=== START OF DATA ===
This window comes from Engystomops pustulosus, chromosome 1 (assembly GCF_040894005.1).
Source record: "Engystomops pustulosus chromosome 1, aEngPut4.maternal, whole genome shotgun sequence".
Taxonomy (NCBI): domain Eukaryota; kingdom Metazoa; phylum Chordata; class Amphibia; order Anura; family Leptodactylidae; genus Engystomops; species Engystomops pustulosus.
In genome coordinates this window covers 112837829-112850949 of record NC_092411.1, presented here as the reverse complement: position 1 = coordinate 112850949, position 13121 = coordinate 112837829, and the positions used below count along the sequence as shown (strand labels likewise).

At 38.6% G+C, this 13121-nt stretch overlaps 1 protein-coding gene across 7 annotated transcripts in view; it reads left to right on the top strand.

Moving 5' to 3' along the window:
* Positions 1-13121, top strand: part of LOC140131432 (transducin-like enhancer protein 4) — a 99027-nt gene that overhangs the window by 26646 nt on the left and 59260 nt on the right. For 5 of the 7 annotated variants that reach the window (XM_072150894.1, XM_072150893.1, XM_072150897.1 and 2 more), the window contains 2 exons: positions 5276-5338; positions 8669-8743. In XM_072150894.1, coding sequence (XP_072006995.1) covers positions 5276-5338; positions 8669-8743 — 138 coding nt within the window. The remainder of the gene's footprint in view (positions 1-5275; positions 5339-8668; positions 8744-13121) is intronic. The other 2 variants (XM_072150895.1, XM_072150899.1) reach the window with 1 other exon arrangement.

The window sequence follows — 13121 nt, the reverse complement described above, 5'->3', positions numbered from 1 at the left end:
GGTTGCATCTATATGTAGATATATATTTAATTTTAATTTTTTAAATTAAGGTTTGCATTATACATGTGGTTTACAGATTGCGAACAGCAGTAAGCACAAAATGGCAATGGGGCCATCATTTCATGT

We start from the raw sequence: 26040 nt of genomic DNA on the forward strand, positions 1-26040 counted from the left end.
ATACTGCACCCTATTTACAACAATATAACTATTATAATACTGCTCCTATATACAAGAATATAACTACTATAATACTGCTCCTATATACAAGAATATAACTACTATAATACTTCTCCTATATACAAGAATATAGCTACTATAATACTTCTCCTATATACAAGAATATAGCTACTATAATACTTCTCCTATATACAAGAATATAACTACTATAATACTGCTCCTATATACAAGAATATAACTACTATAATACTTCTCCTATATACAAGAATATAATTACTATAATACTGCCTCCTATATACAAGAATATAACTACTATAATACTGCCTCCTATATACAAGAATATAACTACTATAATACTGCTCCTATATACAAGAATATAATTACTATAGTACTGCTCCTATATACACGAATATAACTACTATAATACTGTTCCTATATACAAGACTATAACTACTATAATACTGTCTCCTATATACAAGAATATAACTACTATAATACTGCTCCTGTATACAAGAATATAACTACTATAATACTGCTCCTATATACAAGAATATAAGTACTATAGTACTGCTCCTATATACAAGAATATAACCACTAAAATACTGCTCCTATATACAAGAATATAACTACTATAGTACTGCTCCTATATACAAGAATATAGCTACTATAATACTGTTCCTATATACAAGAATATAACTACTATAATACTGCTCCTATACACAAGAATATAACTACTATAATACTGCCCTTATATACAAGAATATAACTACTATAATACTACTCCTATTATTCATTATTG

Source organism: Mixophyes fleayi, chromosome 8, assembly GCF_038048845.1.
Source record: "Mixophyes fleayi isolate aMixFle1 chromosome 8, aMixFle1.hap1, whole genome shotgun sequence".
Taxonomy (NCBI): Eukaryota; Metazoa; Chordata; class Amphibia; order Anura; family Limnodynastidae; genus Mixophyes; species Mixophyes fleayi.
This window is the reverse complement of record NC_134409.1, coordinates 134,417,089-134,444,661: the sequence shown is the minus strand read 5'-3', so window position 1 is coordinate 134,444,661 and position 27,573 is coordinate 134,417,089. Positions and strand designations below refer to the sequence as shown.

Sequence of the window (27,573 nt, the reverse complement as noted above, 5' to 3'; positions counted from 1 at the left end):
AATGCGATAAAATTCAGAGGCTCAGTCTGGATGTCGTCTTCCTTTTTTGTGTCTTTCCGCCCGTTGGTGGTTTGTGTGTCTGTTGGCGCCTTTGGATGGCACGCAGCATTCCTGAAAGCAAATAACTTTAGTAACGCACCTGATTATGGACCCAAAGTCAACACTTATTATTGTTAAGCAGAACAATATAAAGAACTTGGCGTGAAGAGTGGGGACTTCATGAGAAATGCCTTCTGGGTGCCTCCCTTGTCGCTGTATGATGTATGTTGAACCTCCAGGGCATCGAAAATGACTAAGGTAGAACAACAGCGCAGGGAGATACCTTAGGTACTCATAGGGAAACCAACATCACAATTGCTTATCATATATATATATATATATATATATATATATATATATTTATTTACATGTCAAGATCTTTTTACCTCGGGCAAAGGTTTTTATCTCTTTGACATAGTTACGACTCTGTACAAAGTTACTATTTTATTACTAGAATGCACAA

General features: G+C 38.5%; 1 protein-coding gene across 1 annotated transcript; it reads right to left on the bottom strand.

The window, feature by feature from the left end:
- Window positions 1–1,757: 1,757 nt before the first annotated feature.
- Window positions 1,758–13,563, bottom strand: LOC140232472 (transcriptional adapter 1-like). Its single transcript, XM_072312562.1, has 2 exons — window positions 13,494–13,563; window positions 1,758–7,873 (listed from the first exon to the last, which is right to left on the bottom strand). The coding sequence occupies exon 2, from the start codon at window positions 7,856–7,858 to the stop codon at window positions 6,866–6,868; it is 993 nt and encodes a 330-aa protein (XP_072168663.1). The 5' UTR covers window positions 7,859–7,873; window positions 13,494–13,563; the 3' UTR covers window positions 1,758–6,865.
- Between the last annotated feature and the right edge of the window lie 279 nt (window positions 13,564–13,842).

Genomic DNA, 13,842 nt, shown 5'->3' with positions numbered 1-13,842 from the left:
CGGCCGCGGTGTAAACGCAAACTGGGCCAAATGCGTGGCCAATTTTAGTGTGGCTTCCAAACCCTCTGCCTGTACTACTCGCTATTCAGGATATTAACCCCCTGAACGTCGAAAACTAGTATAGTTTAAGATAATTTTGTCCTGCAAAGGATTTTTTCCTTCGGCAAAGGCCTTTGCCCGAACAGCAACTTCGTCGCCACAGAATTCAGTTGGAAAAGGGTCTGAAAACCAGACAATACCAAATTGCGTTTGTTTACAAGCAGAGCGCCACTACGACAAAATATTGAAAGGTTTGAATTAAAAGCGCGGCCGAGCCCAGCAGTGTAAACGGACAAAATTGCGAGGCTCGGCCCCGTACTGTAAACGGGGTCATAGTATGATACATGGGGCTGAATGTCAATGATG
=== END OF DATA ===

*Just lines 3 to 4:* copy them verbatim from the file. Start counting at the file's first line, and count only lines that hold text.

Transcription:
Taxonomy (NCBI): domain Eukaryota; kingdom Metazoa; phylum Chordata; class Amphibia; order Anura; family Leptodactylidae; genus Engystomops; species Engystomops pustulosus.
In genome coordinates this window covers 112837829-112850949 of record NC_092411.1, presented here as the reverse complement: position 1 = coordinate 112850949, position 13121 = coordinate 112837829, and the positions used below count along the sequence as shown (strand labels likewise).